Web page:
This was one of the greatest and most inspiring achievements of mankind – the Apollo 11 mission to land a group of humans on the lunar surface and bring them safely back to Earth.
Nearly 50 years later, as the world struggles with Covid-19, there are some who look to the moon again for inspiration.
Operation Moonshot is the UK government’s ambitious plan to test tens of billions of pounds – many people at once, regardless of whether they have symptoms or not.
Boris Johnson, who is already piloting in Liverpool, sees the project as a return to normal life, allowing people to go to concerts or participate in football matches of a kind not seen since March this year.
When our closest neighbors are experimenting with group testing, it is only natural that we wonder if this will work in Ireland.
The idea is quite straightforward: the goal is to test the entire population of a city, city, or university as close as possible.
Examination of all makes it possible to identify even asymptomatic cases. Those who test positive should isolate themselves for at least 10 days. In principle, it will provide a kind of firebreak, remove the virus from the community and stop the transmission – while allowing those who have not tested positive to move more freely with fewer restrictions.
This is not the first time that mass testing has been deployed: China has tested the population in several cities, while Slovakia has completed an attempt to test the entire country at once (in the end, two-thirds of the population was able to test two and only 1% tested positive).
The key to the scheme is speed. In Ireland, we only use PCR testing for Covid-19. They are the most accurate tests available, but they need to be processed in a laboratory – this can take time. The Liverpool pilot still uses the PCR, but with less accurate lateral-flow testing (a testing kit similar to a pregnancy test). In Slovenia, they use fast-turning antigen testing kits that do not need to be processed in the lab.
Accuracy trading is worth doing. “Speed is increasing – so you can reach more people,” Linda Bold, a professor of public health at the University of Edinburgh, told Prime Time.
“As we move through this pandemic, I’m sure many countries around the world will see this adoption, especially for the population who want to get test results faster – for example, health care workers and returning students.”
Currently, Test & Trace is one of Ireland’s key strategies to control the spread of Covid-19. There are currently seven contact-tracking centers across the country, with teams committed to liaising with close contacts in confirmed cases, advising them on testing or self-isolation to prevent further infections.
As Contact Tracer in Galway told Prime Time this week, it’s a system without challenges. While most people are happy to follow this, there is still a minority who say they cannot isolate themselves – or not.
Paul Gillen, who works on HSE’s national tracking team, says they can often be heard driving on the motorway or having dinner with family and friends.
There are others who do not appear for an experiment. Another problem with contact tracers is the number of people who are infected with the virus but have no symptoms. They may never get a test, so they are unlikely to isolate themselves.
About 30% to 40% of positive cases are asymptomatic, according to HSE West’s Director of Public Health. Breda Smith tells prime time.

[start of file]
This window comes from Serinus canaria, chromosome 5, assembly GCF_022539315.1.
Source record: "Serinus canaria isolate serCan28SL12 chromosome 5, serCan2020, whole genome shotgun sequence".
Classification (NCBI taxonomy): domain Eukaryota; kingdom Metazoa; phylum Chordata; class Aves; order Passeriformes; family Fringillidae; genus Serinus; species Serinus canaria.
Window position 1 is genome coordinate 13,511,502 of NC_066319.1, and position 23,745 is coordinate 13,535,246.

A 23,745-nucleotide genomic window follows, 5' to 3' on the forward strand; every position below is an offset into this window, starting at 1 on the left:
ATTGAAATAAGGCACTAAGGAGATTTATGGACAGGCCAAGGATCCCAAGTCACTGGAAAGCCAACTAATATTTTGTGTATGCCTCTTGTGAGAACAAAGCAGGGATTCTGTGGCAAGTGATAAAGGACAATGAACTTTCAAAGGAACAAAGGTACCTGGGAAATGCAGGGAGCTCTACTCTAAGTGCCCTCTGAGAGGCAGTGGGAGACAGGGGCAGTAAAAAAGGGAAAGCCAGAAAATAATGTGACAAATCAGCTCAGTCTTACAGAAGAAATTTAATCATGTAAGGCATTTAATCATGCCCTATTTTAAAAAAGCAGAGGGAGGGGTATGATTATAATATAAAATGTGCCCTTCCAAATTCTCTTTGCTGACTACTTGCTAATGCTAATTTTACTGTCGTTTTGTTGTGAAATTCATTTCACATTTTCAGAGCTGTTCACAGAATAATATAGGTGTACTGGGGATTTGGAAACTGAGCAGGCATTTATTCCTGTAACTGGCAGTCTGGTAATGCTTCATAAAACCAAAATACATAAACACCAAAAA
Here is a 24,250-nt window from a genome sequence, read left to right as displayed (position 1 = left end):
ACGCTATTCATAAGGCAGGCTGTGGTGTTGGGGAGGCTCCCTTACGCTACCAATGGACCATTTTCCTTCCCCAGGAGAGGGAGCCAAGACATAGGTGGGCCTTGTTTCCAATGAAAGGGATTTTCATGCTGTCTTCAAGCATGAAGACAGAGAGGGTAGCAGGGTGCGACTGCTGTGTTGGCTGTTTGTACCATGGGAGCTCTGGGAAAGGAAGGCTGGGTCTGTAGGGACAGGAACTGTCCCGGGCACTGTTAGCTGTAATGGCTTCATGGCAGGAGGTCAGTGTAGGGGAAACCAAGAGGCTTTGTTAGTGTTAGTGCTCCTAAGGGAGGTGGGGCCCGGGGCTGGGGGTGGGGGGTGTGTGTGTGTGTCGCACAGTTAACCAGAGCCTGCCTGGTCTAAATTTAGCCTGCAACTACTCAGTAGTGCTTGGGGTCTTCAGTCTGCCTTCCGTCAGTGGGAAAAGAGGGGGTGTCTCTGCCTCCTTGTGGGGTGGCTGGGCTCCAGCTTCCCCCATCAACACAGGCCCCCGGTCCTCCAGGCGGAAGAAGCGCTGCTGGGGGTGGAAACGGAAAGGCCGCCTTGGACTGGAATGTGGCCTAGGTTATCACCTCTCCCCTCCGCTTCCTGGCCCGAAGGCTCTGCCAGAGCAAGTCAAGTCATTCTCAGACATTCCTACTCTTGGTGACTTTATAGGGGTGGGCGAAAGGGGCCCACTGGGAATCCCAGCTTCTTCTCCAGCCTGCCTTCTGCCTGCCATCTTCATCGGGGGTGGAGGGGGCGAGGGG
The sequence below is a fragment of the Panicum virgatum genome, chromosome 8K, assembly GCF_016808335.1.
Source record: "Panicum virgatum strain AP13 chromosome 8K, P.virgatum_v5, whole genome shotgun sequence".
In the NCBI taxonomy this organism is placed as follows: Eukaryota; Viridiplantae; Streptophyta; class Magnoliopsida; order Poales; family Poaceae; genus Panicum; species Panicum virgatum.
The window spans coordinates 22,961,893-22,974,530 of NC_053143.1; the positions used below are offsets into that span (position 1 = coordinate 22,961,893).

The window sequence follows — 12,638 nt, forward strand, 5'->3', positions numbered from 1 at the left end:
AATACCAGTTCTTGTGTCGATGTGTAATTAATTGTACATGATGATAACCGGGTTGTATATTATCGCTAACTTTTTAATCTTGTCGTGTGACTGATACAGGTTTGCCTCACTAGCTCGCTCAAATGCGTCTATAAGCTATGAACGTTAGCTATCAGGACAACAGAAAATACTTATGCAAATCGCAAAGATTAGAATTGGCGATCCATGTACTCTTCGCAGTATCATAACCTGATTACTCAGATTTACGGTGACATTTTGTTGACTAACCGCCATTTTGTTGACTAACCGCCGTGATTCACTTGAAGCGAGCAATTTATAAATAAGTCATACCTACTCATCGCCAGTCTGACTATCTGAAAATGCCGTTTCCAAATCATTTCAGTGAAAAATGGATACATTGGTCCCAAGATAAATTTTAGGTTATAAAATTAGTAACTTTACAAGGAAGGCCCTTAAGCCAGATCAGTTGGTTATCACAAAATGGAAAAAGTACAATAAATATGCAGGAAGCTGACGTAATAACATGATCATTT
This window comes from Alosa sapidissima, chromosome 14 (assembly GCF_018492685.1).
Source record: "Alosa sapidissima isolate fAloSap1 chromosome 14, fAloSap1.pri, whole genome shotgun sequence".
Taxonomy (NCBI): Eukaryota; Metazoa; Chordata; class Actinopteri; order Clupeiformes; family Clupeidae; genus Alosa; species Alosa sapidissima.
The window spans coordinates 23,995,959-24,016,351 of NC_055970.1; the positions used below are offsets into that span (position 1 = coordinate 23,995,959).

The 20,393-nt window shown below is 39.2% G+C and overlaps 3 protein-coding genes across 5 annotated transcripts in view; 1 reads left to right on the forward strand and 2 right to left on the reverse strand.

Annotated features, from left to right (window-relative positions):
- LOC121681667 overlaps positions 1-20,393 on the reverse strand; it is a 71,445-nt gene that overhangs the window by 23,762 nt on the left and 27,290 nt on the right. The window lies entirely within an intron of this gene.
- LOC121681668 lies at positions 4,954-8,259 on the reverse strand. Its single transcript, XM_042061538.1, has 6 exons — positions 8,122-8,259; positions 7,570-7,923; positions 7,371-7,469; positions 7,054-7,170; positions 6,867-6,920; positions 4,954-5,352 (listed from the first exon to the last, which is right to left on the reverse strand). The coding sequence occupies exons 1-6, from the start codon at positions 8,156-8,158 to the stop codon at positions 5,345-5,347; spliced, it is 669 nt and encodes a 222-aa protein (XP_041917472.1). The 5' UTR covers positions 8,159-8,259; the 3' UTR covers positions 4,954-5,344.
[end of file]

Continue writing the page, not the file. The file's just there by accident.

If they are not identified as closely related to an existing case, very little can be done to control their movements or prevent the virus from spreading.
Asymptomatic cases are usually less common than symptomatic cases, but this does not mean that they cannot spread the virus. Mass testing is a way to eliminate asymptomatic cases.
In that sense, the problems that contact tracers experience with people who are unwilling to follow public health advice also apply to mass testing. In a Liverpool pilot, the test is completely voluntary. In Slovakia, this is voluntary, but those who do not volunteer need to isolate themselves as tested positive.
Pete Lun, a behavioral economist with ESRI, says the key to successful mass testing is all in the message – people need to be convinced that volunteering for testing will work and that it will lead to greater success.
“You ‘re able to connect with people, simply put, it’s good for everyone to do this,” Lun says.
“If they can convince us that this is in the public interest, they are more likely to work together.”
A harmonious national identity will also help.
“You feel like a community where more people can come together for a common goal, you ‘re going to get the best compliance you can get, the best engagement you can get. We have an advantage as a nation,” Lun said.
But Ireland’s sense of national identity may not be enough to ensure success on its own. There is a reason to label this plan as “a moonshot”: there is no guarantee it will work, and it comes with a great price. In the UK, Operation Moonshot is estimated to cost up to $ 40 billion – more than the annual budgets of many major government departments.
He said the success of efforts in other countries (or something else) should be measured before spending money that can be spent elsewhere. Smith tells prime time.
“We need to do a pros and cons analysis and look at how our resources are being spent,” she says.
“Is this really a strategy to take from the resources needed for our serial testing in nursing homes? As a strategy, this should definitely be explored, but we should definitely adopt an evidence – based approach and see what’s the best option for us in Ireland.”
View Reporter Connor Wilson and producer Aaron Hefernan’s report on Operation Moonshot tonight in prime time RTÉ One at 9.35pm.
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